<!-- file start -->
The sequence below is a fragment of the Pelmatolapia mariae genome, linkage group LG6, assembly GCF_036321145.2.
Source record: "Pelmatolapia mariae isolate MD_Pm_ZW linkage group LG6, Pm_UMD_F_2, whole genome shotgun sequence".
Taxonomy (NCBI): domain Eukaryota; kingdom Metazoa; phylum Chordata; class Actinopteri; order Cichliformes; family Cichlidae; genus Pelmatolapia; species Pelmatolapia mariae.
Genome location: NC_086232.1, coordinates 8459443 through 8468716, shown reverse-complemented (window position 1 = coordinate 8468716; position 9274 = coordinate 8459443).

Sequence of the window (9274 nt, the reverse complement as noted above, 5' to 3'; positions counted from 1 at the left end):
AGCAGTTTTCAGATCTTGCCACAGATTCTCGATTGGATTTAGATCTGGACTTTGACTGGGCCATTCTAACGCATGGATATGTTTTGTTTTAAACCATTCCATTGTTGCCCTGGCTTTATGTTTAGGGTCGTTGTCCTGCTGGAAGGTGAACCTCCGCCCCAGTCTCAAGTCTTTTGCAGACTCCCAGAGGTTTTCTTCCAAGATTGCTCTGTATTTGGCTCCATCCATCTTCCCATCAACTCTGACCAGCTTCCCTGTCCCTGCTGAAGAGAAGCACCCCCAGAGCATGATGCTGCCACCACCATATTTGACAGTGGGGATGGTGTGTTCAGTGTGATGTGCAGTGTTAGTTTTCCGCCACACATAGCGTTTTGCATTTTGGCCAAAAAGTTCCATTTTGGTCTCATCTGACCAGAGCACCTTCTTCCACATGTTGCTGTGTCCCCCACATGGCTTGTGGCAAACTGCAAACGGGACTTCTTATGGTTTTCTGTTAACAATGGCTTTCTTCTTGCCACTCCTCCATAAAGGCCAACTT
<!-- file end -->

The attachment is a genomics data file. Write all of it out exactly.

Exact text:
The sequence below is a fragment of the Pelmatolapia mariae genome, linkage group LG6, assembly GCF_036321145.2.
Source record: "Pelmatolapia mariae isolate MD_Pm_ZW linkage group LG6, Pm_UMD_F_2, whole genome shotgun sequence".
Taxonomy (NCBI): domain Eukaryota; kingdom Metazoa; phylum Chordata; class Actinopteri; order Cichliformes; family Cichlidae; genus Pelmatolapia; species Pelmatolapia mariae.
Genome location: NC_086232.1, coordinates 8459443 through 8468716, shown reverse-complemented (window position 1 = coordinate 8468716; position 9274 = coordinate 8459443).

Sequence of the window (9274 nt, the reverse complement as noted above, 5' to 3'; positions counted from 1 at the left end):
AGCAGTTTTCAGATCTTGCCACAGATTCTCGATTGGATTTAGATCTGGACTTTGACTGGGCCATTCTAACGCATGGATATGTTTTGTTTTAAACCATTCCATTGTTGCCCTGGCTTTATGTTTAGGGTCGTTGTCCTGCTGGAAGGTGAACCTCCGCCCCAGTCTCAAGTCTTTTGCAGACTCCCAGAGGTTTTCTTCCAAGATTGCTCTGTATTTGGCTCCATCCATCTTCCCATCAACTCTGACCAGCTTCCCTGTCCCTGCTGAAGAGAAGCACCCCCAGAGCATGATGCTGCCACCACCATATTTGACAGTGGGGATGGTGTGTTCAGTGTGATGTGCAGTGTTAGTTTTCCGCCACACATAGCGTTTTGCATTTTGGCCAAAAAGTTCCATTTTGGTCTCATCTGACCAGAGCACCTTCTTCCACATGTTGCTGTGTCCCCCACATGGCTTGTGGCAAACTGCAAACGGGACTTCTTATGGTTTTCTGTTAACAATGGCTTTCTTCTTGCCACTCCTCCATAAAGGCCAACTT